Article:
Growing plants on the Moon

By Casey Frye, CCNN Writer

space plant growth
Plants are grown on the International Space Station.

NASA’s Lunar Growth Habitat team is planning to grow plants on the Moon in 2015. Combining the talents of scientists, students, and volunteers, NASA will attempt to use coffee-can-sized aluminum containers to grow sunflowers, basil, and turnips on the moon. The mini habitats will have to regulate their own temperature, power supply, and water levels to survive the lunar weather.

If these space gardeners succeed, it will mark the first time humans have ever brought life to another planetary body. What’s especially unique about this experiment, is that NASA’s involving schools and “citizen scientists” like you and me. Schools will be sent a set of habitats to grow the same kinds of plants that’ll be sprouting on the Moon, to compare the differences between them.

NASA has already conducted many experiments with space plants, because the influence of gravity is so different from Earth. Hydroponics is a method of raising plant life without soil, and several studies have examined the best ways to keep the greenery healthy in the unfriendly conditions beyond our planet.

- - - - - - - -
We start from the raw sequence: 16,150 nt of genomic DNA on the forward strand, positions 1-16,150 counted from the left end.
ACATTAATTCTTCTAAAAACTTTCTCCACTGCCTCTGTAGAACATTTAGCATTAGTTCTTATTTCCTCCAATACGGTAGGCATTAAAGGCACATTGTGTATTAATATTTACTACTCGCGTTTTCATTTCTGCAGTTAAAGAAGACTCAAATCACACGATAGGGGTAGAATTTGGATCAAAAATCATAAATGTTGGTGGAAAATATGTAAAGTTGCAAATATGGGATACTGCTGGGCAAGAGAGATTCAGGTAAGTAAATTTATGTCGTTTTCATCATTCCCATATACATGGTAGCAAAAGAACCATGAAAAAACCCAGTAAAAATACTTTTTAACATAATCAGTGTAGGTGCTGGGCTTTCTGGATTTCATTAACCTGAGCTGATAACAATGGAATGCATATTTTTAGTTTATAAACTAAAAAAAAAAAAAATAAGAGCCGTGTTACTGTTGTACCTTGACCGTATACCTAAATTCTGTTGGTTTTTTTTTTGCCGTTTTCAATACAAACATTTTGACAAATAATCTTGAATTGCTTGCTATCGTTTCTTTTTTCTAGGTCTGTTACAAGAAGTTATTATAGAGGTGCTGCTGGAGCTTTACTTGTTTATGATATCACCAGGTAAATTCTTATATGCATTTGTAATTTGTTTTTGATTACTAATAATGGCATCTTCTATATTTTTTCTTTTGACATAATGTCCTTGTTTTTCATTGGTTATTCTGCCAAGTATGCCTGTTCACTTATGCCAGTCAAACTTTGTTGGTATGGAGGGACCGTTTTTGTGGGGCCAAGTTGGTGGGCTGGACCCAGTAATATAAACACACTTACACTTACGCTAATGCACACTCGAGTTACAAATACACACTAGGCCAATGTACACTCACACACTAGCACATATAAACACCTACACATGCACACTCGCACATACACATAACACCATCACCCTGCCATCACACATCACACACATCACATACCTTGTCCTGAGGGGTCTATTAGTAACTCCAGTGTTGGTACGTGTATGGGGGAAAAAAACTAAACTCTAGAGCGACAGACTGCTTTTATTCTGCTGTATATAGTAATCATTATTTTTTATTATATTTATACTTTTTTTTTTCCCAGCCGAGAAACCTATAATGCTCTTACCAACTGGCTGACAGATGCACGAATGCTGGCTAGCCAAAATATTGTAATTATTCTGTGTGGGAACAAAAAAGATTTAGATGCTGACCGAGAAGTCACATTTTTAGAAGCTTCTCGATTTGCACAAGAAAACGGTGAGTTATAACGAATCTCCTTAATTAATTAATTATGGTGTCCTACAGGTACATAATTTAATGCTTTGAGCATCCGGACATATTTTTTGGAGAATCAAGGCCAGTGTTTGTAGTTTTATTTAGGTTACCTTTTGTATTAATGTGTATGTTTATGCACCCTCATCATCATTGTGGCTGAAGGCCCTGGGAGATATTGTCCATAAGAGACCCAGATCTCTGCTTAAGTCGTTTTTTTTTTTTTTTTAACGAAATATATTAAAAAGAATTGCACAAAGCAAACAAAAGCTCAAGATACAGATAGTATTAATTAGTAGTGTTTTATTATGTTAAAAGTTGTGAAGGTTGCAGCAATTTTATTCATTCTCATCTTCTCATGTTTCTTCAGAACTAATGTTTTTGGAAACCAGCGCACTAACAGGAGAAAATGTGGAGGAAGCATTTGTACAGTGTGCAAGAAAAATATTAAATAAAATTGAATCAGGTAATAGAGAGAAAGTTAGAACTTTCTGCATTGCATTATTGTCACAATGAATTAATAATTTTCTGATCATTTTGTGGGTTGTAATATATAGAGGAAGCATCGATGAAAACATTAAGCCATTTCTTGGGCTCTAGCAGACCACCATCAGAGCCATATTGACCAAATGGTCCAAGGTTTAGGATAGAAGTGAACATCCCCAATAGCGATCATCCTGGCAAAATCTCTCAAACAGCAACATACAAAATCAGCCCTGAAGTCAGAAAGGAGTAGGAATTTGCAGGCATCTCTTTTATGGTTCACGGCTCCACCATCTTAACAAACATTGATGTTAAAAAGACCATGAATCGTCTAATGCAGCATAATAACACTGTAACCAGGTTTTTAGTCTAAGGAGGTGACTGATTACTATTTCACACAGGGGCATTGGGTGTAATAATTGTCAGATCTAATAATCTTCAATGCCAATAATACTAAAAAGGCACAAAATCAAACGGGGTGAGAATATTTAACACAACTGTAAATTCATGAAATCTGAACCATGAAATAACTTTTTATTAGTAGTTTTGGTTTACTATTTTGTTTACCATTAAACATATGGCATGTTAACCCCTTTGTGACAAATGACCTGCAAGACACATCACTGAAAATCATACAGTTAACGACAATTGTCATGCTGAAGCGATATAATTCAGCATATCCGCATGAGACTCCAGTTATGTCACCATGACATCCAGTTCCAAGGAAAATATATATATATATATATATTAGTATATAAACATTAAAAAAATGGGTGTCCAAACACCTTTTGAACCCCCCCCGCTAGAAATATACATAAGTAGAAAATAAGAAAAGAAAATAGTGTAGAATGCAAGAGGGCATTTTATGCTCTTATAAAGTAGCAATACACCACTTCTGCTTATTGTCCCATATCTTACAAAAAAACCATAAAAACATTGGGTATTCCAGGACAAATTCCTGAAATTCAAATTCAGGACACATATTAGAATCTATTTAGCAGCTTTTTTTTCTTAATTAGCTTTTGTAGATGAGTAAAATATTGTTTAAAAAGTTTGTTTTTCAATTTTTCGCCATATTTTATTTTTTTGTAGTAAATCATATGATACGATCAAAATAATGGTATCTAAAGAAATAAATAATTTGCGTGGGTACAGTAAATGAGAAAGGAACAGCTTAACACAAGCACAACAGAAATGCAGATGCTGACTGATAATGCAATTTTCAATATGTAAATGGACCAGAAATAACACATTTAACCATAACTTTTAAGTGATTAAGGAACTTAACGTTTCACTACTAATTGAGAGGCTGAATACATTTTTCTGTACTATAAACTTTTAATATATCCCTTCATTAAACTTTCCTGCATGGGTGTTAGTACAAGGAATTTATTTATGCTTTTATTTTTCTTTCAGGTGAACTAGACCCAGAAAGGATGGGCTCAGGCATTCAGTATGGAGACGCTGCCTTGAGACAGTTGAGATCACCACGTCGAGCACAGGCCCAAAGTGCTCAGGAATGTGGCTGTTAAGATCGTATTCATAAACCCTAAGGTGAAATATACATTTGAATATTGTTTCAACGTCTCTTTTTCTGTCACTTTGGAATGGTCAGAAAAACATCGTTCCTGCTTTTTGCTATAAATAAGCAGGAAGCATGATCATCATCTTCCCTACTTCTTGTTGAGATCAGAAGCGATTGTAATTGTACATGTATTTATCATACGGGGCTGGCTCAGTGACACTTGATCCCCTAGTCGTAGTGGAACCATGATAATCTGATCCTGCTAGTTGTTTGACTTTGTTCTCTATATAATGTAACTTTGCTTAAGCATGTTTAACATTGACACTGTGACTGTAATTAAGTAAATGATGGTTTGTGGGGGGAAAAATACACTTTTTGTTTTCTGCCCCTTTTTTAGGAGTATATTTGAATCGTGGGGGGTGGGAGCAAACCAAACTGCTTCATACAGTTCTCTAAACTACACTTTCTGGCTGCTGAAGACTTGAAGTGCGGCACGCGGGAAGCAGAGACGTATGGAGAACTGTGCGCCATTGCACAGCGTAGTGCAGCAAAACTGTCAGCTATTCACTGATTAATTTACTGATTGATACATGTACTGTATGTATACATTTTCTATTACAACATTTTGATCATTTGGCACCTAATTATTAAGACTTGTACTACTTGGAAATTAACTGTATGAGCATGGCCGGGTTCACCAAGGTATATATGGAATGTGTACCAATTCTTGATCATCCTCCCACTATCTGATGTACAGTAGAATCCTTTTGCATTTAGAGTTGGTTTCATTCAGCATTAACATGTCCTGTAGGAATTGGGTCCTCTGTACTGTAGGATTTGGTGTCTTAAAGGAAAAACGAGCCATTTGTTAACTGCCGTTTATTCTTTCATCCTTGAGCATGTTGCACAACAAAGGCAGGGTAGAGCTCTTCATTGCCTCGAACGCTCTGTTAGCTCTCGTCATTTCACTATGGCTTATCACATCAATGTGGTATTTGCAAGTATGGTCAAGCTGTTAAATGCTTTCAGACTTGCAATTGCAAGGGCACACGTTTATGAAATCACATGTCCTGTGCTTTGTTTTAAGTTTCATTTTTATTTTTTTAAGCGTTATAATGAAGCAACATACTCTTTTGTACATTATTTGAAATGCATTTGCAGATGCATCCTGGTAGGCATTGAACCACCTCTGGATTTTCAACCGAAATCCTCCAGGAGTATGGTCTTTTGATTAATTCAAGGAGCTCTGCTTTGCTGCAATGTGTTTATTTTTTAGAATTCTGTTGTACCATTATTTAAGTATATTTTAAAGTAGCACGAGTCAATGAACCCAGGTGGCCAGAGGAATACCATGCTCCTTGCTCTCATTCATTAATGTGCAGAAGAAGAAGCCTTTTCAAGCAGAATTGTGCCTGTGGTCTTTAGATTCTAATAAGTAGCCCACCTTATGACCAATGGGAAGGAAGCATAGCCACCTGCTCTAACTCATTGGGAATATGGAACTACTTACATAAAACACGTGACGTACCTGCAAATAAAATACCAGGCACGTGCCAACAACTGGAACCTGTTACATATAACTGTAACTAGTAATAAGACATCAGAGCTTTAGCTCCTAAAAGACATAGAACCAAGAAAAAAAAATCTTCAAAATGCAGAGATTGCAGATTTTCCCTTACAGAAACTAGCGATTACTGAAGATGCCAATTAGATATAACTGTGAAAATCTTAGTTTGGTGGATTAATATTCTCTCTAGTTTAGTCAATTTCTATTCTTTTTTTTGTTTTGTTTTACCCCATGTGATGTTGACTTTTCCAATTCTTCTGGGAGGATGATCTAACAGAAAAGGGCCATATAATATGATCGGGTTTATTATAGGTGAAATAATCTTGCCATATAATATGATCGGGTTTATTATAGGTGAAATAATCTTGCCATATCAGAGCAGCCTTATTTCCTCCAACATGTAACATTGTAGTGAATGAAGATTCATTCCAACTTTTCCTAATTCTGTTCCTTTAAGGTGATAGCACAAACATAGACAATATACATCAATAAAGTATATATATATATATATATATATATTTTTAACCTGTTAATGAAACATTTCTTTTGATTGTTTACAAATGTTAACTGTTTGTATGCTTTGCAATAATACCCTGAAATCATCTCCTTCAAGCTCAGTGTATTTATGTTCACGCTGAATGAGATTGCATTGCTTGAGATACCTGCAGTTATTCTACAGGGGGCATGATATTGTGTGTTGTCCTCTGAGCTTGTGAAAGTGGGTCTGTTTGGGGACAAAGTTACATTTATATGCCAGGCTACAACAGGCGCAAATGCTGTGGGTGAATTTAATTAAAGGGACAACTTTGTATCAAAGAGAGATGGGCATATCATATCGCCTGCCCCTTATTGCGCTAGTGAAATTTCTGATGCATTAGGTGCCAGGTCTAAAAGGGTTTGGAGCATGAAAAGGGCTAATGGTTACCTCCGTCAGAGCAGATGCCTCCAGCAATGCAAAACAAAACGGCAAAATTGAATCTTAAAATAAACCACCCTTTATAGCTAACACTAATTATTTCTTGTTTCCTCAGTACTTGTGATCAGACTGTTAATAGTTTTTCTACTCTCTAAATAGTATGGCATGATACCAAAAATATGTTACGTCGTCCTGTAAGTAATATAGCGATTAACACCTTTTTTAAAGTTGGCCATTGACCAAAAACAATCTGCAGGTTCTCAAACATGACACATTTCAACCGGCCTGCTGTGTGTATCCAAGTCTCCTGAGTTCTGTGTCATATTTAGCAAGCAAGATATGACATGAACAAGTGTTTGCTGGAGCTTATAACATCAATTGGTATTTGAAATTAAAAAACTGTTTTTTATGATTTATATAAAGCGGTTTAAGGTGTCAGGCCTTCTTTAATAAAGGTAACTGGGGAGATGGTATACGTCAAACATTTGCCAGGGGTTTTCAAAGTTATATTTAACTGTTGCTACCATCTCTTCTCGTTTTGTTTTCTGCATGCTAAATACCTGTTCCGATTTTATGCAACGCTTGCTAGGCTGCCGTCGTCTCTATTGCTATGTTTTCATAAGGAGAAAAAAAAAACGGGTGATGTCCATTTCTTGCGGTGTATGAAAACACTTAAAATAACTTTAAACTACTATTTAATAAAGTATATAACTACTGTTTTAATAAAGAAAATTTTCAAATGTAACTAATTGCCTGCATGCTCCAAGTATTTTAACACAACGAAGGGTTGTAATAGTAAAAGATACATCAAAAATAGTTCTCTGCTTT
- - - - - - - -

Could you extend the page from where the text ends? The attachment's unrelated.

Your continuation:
So, how much is all this going to cost? Well, according to Dr. Chris McKay, a well-known planetary scientist, this kind of mega project would have cost $300 million if it was attempted 20 years ago. Today, it can be put together for under $2 million! That’s because NASA’s partnering with the private space industry (companies that don’t rely on government funding as much as NASA), and the winner of the Google Lunar X Prize will likely carry the plants. The competition, run by the search engine giant, is going to grant $20 million to a private company if they can launch a robotic spacecraft that lands on the Moon, travels its surface, and sends two “Mooncasts” back to Earth by December 13, 2015.

Images courtesy of NASA